The euro zone slipped deeper into recession than economists expected in the fourth quarter of 2012 as Germany and France– the region’s two largest economies – shrank 0.6 percent and 0.3 percent respectively on a quarterly basis.
Spain will not seek aid imminently, says Prime Minister Mariano Rajoy. And by imminently, he means, not this weekend. Just the latest twist in a European crisis plot that now sees Spain as its primary actor.
Things are on the move in Spain although nothing is set in stone yet.
Treasury minister Montoro’s call yesterday for “European mechanisms” to be involved in the recapitalization of Spain’s debt-laden banks – a reversal of Madrid’s previous insistence that it could sort its banks alone – unleashed a barrage of whispers in Europe’s corridors of powers.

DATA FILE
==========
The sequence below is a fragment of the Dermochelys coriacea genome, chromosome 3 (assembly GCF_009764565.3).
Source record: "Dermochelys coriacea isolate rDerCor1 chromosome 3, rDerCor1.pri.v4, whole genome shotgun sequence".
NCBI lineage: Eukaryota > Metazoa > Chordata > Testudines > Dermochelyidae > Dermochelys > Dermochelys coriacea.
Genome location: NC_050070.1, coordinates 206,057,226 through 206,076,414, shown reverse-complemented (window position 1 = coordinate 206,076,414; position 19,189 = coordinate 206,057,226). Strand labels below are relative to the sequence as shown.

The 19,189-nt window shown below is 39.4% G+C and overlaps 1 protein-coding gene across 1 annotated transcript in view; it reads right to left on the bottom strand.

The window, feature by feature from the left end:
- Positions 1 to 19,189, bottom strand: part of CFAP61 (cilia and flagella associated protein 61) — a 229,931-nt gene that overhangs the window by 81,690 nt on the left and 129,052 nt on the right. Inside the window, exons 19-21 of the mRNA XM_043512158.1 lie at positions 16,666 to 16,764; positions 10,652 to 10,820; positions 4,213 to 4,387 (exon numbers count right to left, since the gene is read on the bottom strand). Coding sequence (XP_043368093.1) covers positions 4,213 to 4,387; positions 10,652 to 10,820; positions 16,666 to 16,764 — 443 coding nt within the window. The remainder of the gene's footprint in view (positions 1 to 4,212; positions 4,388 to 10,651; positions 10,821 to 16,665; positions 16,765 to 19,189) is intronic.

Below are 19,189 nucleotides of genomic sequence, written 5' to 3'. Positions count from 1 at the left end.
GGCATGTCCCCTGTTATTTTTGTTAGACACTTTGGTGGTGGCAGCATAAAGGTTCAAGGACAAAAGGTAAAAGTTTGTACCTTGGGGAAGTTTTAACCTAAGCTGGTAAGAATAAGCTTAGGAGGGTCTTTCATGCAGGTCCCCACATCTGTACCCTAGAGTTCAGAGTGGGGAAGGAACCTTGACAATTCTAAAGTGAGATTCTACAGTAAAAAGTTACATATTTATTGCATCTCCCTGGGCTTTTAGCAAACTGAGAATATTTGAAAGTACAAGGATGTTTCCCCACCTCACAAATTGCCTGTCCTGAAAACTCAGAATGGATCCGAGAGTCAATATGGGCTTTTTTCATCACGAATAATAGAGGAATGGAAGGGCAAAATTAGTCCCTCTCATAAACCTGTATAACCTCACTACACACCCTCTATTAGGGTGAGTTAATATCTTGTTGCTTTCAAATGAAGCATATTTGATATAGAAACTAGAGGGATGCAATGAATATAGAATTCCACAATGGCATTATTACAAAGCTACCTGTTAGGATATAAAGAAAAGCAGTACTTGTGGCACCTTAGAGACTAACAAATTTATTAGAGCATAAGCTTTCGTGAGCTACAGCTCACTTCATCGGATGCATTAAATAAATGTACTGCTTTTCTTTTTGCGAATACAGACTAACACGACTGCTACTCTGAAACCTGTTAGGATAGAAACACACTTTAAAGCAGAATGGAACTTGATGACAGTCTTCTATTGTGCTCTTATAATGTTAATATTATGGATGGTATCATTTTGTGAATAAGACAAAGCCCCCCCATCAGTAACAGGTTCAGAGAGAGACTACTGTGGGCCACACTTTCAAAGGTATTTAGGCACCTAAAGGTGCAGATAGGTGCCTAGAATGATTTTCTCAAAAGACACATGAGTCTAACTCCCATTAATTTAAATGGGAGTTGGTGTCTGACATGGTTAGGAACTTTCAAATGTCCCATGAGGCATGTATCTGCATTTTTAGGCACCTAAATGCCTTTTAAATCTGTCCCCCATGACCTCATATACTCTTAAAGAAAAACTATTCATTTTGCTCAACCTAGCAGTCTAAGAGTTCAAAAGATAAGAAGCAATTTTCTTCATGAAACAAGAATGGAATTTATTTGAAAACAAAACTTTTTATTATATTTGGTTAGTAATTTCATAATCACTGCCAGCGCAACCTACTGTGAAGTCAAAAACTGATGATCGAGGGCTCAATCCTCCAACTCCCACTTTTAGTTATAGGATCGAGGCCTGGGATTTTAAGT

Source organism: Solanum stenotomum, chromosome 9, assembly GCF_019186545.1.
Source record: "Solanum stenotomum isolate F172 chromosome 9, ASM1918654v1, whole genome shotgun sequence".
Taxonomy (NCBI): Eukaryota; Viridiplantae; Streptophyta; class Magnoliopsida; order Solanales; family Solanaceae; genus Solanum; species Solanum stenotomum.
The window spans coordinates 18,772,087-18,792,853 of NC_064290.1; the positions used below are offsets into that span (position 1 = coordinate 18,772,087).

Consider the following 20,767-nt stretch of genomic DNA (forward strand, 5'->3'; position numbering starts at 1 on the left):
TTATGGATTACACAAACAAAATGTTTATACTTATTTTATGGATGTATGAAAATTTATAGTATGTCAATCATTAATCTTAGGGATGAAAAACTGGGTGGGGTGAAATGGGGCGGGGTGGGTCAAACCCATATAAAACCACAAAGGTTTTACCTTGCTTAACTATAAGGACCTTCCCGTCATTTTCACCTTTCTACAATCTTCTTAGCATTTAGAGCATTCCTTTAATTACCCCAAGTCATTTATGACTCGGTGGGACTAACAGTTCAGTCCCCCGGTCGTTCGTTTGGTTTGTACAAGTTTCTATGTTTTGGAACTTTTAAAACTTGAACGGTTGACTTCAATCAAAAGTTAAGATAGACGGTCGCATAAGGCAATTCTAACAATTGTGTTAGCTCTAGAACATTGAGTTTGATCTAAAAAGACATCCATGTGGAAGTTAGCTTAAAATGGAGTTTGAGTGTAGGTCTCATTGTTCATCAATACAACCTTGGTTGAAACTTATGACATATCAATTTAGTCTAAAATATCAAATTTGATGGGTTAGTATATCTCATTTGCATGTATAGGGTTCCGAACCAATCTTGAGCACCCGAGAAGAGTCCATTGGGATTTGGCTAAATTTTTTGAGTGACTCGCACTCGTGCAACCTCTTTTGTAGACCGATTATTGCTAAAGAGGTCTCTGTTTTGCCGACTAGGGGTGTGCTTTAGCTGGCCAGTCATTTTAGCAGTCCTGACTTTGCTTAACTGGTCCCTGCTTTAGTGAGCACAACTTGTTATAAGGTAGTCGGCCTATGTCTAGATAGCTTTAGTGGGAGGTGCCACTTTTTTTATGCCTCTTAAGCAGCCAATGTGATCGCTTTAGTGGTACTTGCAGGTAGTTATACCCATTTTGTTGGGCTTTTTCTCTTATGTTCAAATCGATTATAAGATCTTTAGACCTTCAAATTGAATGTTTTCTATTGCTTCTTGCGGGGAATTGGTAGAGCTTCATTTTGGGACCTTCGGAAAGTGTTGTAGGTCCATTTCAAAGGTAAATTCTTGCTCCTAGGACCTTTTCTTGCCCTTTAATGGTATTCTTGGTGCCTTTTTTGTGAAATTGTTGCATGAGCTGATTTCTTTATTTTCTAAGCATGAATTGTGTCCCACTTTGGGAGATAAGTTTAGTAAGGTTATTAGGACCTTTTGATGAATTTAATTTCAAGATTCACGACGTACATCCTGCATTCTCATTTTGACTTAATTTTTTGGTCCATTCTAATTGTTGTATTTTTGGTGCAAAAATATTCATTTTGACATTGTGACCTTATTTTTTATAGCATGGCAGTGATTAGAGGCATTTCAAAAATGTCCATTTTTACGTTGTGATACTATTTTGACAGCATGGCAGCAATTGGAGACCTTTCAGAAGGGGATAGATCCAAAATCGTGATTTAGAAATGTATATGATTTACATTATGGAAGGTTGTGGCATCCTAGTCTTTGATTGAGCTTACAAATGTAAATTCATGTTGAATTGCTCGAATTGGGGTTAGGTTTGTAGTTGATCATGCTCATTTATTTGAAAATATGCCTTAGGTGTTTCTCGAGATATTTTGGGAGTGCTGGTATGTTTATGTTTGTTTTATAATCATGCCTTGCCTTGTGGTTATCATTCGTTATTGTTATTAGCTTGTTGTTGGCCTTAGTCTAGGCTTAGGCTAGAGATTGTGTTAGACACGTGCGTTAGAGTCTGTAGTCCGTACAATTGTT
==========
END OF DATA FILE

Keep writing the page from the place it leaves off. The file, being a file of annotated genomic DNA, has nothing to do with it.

The Greek bailout is done and Spain and the EU have struck a face-saving compromise over what deficit Madrid should aim for this year, so all is well with the world. That certainly seems to be the market mood this morning with safe haven German Bund futures opening sharply lower and European stock futures pointing to further gains.
In fact, the tone is more to do with the Federal Reserve, which sounded somewhat more upbeat about the U.S. economic outlook last night and said most banks (with the exception of Citi!) had passed tough stress tests, though it’s also true that there is nothing on the euro zone horizon today to spoil the party.